The US Senate approved extending the nation's debt limit through early December. The financial markets applauded the deal, the leading stock indices showing optimism after the vote. This extension is buying time but does not solve the rampant debt problem. What is the worst-case scenario? What if the US defaults on its debt?
Over the past months, Secretary Janet Yellen and other Treasury representatives have expressed concerns to Congress about the unforeseen events of not raising the debt limit. The current US outstanding public debt accounts for USD 28.7 trillion. The unfunded liabilities of Medicare and Social Security top up the US liabilities to a grand total representing over USD 156 trillion. The Treasury Department required from Congress a supplemental credit line of USD 480 billion USD until December 3. What will happen in December?
The central narrative is that the US has never defaulted on its public debt. Such an event would generate havoc on financial markets and trigger an unprecedented global economic crisis. The account is partially valid, the US failing to pay liabilities on a few occasions in the past. Such an event took place in 1971, after the end of the Bretton Woods Agreement. The U.S. government did not respect its commitment to redeem dollars held by foreign governments for gold. The failure to respect that commitment opened the gate to the unlimited printing of dollars by the Federal Reserve.
The current situation is no different from what happened 50 years ago. While a technical default can severely damage the global banking system, a failure to pay might even be helpful. No other convertible currency can replace the US dollar as a global currency. The US is the biggest global consumer market for products and services. Therefore, no other country, including China will win in the event of a US default.
The US Treasury has a simple choice. On the one hand, they can continue increasing the debt limit and printing currency to avoid default but bearing the risk of devaluing the US dollar. On the other hand, they can limit the debt, stop printing and fail to pay certain liabilities. The last option can be more advantageous as it offers a better chance to preserve the US dollar's position. Defaulting on debt is part of the art of the deal. Sometimes a default brings in the long term more benefits to both creditors and debtors.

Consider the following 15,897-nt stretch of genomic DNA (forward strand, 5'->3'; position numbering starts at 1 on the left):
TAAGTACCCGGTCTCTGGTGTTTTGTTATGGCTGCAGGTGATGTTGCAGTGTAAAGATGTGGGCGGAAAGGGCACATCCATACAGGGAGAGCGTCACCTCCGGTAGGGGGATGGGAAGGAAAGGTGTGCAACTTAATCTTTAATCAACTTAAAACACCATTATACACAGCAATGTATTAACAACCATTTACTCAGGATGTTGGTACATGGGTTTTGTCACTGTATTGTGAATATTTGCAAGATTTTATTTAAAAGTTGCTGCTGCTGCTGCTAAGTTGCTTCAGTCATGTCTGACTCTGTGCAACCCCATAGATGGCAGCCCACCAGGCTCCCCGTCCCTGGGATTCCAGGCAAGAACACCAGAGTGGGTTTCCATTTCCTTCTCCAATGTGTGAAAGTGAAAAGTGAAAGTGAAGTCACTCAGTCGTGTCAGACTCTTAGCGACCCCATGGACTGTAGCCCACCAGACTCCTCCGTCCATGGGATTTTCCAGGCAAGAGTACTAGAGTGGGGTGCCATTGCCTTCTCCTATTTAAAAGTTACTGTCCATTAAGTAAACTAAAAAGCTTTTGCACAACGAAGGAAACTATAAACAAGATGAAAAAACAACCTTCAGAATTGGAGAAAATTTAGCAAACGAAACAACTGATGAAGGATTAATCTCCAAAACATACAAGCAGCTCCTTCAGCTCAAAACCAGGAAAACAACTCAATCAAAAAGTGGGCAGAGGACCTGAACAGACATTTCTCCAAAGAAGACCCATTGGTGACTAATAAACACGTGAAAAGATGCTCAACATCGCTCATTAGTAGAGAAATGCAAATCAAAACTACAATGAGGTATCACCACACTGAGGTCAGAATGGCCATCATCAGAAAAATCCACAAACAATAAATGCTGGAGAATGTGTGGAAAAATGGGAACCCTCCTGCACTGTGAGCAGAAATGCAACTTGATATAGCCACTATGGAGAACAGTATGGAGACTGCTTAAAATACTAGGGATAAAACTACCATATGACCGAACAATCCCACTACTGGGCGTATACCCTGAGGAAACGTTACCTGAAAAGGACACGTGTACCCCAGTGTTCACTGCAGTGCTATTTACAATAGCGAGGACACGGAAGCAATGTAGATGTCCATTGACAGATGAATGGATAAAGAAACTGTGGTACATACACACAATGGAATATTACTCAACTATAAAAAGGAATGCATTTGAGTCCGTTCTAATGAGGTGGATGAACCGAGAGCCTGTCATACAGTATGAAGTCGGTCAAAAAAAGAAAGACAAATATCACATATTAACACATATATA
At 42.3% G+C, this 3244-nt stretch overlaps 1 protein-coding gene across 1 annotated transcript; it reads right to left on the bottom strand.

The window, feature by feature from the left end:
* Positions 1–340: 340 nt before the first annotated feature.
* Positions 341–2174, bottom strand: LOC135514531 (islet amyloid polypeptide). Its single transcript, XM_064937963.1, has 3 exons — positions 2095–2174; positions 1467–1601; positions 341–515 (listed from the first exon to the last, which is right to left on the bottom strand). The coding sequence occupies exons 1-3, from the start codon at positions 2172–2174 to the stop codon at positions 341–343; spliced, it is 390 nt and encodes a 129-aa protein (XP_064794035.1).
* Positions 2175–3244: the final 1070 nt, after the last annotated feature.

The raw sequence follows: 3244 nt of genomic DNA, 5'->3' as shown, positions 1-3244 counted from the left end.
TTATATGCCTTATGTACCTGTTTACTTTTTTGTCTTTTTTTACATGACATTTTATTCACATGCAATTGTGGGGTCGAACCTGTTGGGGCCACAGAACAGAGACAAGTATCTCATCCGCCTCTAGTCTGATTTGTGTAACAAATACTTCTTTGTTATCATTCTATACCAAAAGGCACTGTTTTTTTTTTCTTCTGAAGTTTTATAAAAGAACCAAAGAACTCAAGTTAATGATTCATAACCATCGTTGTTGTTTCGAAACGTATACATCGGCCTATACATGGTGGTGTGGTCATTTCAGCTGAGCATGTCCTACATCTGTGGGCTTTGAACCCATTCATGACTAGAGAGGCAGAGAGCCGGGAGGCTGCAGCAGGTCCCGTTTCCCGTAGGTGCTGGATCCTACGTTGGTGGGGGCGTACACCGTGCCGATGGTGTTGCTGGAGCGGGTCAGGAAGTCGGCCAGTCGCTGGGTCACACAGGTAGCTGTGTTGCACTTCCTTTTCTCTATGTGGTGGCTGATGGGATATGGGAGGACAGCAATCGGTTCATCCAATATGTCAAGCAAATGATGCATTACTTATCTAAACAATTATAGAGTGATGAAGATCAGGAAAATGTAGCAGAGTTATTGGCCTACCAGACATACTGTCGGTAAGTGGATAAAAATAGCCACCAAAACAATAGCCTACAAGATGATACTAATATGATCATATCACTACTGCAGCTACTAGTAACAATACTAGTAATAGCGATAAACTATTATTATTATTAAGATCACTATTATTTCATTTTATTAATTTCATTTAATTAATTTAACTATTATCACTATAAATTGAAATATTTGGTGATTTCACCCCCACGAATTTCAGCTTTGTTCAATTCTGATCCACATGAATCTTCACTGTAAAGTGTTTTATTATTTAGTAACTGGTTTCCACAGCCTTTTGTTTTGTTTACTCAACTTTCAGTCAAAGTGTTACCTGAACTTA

Here's the perversity of Wall Street's psychology: The more Wall Street is convinced that Washington will act rationally and raise the debt ceiling, most likely at the 11th hour, the less pressure there will be on lawmakers to reach an agreement. That will make it more likely a deal isn't reached. Andrew Ross Sorkin, New York Times financial journalist
The US labour department’s latest numbers show that the American economy has only created 194,000 jobs in September. With more than 11 million vacancies, there is an evident workforce supply shortage, hindering economic recovery. Analysts were expecting 500,000 new jobs, which if hit would have eased out the foreseeable taper decision from the Federal Reserve. As a result, job figures eroded market indices’ initial momentum after the debt ceiling vote.
Bitcoin’s price is moving north amid the increase in the US debt ceiling vote. The leading cryptocurrency climbed above USD 55,000, the highest level recorded since May.
An increased likelihood of an exchange-traded fund (ETF) approval by the US regulator bolstered the enthusiasm. Wall Street believes that after years of pushing back and forth, it is highly likely that a Bitcoin ETF backed by futures contracts will get the green light this month. Some are even excessively optimistic, believing that a spot product can get approval. Bitcoin seems back on track, and if ETFs become a reality, the crypto-community can witness in 2022 what is expected since 2016: a Bitcoin above USD 100,000.
Gas prices boomed last week in Europe, prefiguring a massive energy crisis through the winter. With Russia being the main gas supplier for European countries, the climb of gas prices can easily trigger an aggravation of the political crisis between Moscow and Brussels. November contracts at the Dutch TTF hub, the leading European benchmark for natural gas, were trading last week as high as 130 euros per megawatt-hour (MWh). The front-month contract has increased three times since the end of the summer. The British energy market is also suffering. In addition to the gas crisis, the UK faces an unprecedented fuel crisis due to disruption in the supply chain.
The Dow Jones Index ended the week on a positive note, ending the last trading session above 34,700. The temporary extension of the debt ceiling buys some time, but the long term perspectives expose investors to above-average risk.
Bitcoin’s price hovered near 56,000 USD, finding a second wind after a period marked by losses. The perspective of a tighter monetary policy for the main fiat currencies brings more traction to cryptocurrencies.
The energy crisis triggered by a bubble in power, gas, and coal prices impacts oil prices. Thus, there are sound reasons to believe that Brent could climb above 100 USD before the end of the year.
The Gold ounce continues to surf around the 1,760 mark. Nevertheless, if the Fed's announced bonds tapering is confirmed, the gold ounce could move back into the green.
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